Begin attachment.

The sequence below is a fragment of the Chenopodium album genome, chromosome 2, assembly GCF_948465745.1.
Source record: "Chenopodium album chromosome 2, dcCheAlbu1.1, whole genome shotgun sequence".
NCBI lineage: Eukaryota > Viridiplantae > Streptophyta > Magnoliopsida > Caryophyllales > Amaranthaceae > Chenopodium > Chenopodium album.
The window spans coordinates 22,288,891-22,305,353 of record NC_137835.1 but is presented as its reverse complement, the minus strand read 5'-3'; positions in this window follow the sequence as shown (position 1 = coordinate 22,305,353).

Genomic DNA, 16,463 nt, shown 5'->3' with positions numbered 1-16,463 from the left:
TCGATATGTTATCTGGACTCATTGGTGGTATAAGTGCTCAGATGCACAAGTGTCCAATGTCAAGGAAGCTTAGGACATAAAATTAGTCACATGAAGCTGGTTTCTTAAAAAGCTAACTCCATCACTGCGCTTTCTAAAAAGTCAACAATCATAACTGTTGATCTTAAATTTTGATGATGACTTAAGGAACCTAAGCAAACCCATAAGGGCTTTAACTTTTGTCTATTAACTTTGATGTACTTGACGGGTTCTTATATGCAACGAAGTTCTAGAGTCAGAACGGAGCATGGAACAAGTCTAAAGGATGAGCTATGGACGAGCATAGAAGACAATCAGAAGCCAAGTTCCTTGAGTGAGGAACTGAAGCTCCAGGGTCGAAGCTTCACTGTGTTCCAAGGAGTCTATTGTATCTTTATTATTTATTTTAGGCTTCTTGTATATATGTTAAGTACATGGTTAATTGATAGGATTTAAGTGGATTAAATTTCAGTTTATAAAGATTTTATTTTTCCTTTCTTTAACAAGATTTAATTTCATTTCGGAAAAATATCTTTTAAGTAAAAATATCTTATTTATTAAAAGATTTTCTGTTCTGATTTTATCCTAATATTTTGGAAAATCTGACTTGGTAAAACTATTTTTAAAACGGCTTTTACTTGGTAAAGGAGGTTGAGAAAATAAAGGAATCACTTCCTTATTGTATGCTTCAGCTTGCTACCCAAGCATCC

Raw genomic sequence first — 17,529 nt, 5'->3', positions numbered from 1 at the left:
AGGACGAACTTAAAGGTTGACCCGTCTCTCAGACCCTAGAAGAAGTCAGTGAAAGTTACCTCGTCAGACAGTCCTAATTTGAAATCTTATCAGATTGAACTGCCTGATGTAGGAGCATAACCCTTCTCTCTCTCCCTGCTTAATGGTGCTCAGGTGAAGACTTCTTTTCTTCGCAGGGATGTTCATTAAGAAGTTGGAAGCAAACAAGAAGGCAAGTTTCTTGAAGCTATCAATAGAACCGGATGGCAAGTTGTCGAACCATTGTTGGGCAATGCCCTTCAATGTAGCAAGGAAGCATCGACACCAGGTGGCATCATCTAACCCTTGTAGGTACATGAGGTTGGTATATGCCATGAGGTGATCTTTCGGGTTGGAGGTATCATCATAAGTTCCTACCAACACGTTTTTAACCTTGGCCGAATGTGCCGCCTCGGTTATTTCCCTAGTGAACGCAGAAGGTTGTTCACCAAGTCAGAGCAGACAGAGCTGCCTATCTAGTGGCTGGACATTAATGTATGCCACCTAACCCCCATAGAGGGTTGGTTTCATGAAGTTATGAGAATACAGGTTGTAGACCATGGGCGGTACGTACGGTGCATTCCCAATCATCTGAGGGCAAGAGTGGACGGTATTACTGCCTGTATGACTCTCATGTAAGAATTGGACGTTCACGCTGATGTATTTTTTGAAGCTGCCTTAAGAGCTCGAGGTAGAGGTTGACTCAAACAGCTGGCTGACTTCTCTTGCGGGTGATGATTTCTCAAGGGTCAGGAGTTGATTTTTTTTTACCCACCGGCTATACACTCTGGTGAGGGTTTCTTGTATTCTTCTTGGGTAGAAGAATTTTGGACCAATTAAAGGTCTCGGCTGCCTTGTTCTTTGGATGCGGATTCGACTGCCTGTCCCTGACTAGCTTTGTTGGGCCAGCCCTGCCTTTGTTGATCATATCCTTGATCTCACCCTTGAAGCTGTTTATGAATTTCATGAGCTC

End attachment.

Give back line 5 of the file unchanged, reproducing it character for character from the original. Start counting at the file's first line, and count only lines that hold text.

Genomic DNA, 16,463 nt, shown 5'->3' with positions numbered 1-16,463 from the left: